It's memorable and distinctive, but that's not the same as "good".
I like the title character, Brother Power. His innocence and strange superpowers make him charming and likeable, no matter what terrible things he might blindly do. (He's going out into the world, a bit like that AI that taught itself how to be a racist dickhead by reading internet chatrooms. The Geek meets corporate raiding yuppies and white supremacist neo-Nazis. He tries to copy them, although fortunately he's a thoroughly nice doll in his empty-headed way and turns out to be bad at being a shithead.)
There's also a girl called Cindy who sometimes works as a prostitute and once picked up a dreadful john.
I think this story would probably work better if you'd read the original Joe Simon issues in 1968. (It only lasted two issues, partly because DC editor Mort Weisinger hated the character and the title and tried to get it cancelled. He thought it was too sympathetic towards hippy counter-culture.) It sounds as if a lot of what we see here comes from Simon's original stories, while the underwhelming ending probably works better as the culmination of them.
Personally, though, I thought the story had issues with dramatic structure. The Geek is empty-headed and drifting through the world. Cindy's usually a passive victim. The only dynamic character with motivation is the baddie. There's lots of feminism and a strong female viewpoint, which is good, but ultimately this is a Stuff Just Happens narrative. X happens to the Geek. Y happens to Cindy. Z happens to the Geek. Yes, and? It's surreal, sometimes sinister and drawn by Michael Allred, but it's failed to crack the problem of how to tell a Geek story.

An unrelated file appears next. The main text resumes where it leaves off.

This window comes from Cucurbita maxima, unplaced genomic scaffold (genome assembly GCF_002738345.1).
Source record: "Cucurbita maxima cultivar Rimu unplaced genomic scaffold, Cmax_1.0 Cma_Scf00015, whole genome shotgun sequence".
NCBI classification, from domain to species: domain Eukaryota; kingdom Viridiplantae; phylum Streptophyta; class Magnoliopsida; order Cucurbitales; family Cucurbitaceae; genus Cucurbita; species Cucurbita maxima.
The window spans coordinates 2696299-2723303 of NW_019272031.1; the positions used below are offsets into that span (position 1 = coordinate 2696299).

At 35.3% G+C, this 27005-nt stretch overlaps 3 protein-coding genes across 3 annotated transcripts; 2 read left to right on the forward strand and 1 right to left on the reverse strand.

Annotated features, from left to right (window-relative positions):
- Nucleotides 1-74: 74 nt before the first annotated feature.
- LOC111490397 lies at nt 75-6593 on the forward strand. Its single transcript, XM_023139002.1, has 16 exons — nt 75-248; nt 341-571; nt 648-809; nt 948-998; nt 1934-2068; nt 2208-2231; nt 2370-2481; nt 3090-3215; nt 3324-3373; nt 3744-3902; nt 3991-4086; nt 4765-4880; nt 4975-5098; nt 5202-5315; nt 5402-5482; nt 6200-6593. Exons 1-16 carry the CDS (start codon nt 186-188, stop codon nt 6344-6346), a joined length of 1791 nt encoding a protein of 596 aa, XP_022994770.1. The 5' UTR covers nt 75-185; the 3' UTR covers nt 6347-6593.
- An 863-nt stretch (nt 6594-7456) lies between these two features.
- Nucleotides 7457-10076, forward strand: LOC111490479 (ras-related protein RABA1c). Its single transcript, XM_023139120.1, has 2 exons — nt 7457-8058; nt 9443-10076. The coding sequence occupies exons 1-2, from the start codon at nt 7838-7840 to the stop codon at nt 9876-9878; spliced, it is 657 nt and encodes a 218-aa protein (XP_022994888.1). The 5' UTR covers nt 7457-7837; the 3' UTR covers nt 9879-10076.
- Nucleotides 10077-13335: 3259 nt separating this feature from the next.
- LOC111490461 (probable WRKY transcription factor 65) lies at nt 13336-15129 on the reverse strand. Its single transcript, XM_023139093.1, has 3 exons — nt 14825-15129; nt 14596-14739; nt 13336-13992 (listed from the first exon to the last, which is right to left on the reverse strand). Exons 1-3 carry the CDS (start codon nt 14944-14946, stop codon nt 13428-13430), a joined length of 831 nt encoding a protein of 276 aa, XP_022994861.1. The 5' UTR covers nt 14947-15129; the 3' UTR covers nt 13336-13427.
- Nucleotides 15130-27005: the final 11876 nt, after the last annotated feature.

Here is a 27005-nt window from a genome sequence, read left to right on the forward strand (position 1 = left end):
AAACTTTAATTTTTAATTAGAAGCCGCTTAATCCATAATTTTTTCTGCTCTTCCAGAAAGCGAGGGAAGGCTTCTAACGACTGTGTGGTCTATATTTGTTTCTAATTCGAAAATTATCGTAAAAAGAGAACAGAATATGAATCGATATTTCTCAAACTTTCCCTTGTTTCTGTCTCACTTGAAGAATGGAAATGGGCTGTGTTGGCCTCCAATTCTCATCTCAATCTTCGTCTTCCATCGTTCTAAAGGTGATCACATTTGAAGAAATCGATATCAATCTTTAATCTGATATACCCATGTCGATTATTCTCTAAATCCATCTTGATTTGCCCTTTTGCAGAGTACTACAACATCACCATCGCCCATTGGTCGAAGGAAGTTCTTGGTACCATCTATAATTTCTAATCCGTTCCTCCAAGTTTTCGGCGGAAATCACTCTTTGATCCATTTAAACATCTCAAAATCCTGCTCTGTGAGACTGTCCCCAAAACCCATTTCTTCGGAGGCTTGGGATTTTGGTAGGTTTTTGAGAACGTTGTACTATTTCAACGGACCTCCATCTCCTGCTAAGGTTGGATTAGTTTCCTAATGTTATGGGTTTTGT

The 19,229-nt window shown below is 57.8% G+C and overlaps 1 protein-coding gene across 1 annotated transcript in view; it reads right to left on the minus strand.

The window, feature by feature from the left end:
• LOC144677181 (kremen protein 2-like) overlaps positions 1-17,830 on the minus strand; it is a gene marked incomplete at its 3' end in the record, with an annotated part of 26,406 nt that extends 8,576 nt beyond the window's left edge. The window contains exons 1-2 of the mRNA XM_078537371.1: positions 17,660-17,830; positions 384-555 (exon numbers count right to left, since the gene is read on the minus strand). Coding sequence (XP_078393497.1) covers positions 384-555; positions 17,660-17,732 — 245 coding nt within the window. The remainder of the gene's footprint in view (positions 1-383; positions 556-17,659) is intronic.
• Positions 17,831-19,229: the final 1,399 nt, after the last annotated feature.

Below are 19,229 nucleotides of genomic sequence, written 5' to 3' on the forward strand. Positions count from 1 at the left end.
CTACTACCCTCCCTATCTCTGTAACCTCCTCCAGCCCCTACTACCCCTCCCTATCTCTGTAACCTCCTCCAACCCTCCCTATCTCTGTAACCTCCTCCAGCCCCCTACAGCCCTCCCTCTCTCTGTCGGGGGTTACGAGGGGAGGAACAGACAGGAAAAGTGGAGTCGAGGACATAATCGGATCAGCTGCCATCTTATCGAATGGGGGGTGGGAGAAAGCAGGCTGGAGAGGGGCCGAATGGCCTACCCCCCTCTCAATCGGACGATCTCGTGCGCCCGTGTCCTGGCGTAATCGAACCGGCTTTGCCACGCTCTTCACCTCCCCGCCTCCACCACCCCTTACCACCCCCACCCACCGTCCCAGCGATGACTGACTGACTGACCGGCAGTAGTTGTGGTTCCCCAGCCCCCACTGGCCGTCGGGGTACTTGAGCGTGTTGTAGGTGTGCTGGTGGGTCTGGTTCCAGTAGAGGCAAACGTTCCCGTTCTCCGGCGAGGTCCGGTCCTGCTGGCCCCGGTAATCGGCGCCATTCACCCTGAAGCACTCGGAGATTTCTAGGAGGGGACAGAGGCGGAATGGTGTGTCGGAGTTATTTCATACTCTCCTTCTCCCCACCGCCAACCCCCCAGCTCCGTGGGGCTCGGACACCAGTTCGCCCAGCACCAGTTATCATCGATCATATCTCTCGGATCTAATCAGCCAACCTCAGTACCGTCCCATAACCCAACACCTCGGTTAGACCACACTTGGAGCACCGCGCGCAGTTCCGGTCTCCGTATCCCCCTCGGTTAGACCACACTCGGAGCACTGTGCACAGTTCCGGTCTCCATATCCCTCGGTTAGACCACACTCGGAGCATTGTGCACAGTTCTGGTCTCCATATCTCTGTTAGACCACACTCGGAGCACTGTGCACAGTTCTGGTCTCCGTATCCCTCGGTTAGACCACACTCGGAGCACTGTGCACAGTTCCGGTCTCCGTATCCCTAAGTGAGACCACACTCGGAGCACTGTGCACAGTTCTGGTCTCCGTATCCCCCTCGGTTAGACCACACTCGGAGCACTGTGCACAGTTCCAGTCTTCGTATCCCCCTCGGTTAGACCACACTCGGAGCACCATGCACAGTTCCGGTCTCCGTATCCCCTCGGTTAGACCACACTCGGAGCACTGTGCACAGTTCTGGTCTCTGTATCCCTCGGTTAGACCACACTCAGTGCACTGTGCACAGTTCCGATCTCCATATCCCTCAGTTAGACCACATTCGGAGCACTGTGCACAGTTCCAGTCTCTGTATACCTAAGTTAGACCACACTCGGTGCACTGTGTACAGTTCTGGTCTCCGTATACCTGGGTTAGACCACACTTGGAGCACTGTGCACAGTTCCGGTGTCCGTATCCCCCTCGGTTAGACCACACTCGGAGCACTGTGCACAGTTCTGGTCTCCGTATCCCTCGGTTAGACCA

Oh, bloody hell. I'd forgotten that Gaiman resurrected Brother Power first for his Swamp Thing annual. I own that, so I'll have to reread Pollack's take after I've reminded myself of Gaiman's.
Unsurprisingly, I agree with myself. This narrative is still dead. Brother Power has the forward planning abilities of a toddler, while Cindy basically exists to be a prostitute. (Why? I don't get it. My best guess is that it's a cocktail of "The 1980s Are Shitty" and Pollack tackling women's issues, but it feels as if it's doing the character of Cindy a disservice. She's Brother Power's friend from 1968, after all. He was looking for her even in Gaiman's take. Their relationship is the main synergy I got from rereading both stories back-to-back. The character matters, albeit only within the tiny field of Brother Power comics.)
The transition between the stories is jarring. Gaiman's Brother Power was a happy hippie god, about to go off and see America. Pollack's is a loser who's living in captivity, getting bullied by nobodies and having to bite the heads off chickens to entertain the crowds. There's a flashback to the Chester-Geek conversation, but even that feels wrong. The tone's changed. Well, I suppose Brother Power's memories and perceptions aren't the clearest.
It helped that I'd become better acquainted with the mythology. That random nobody on p22 is Lord Sliderule, for instance, one of Brother Power's former enemies. I like the reunion ending. I still don't think much of the story.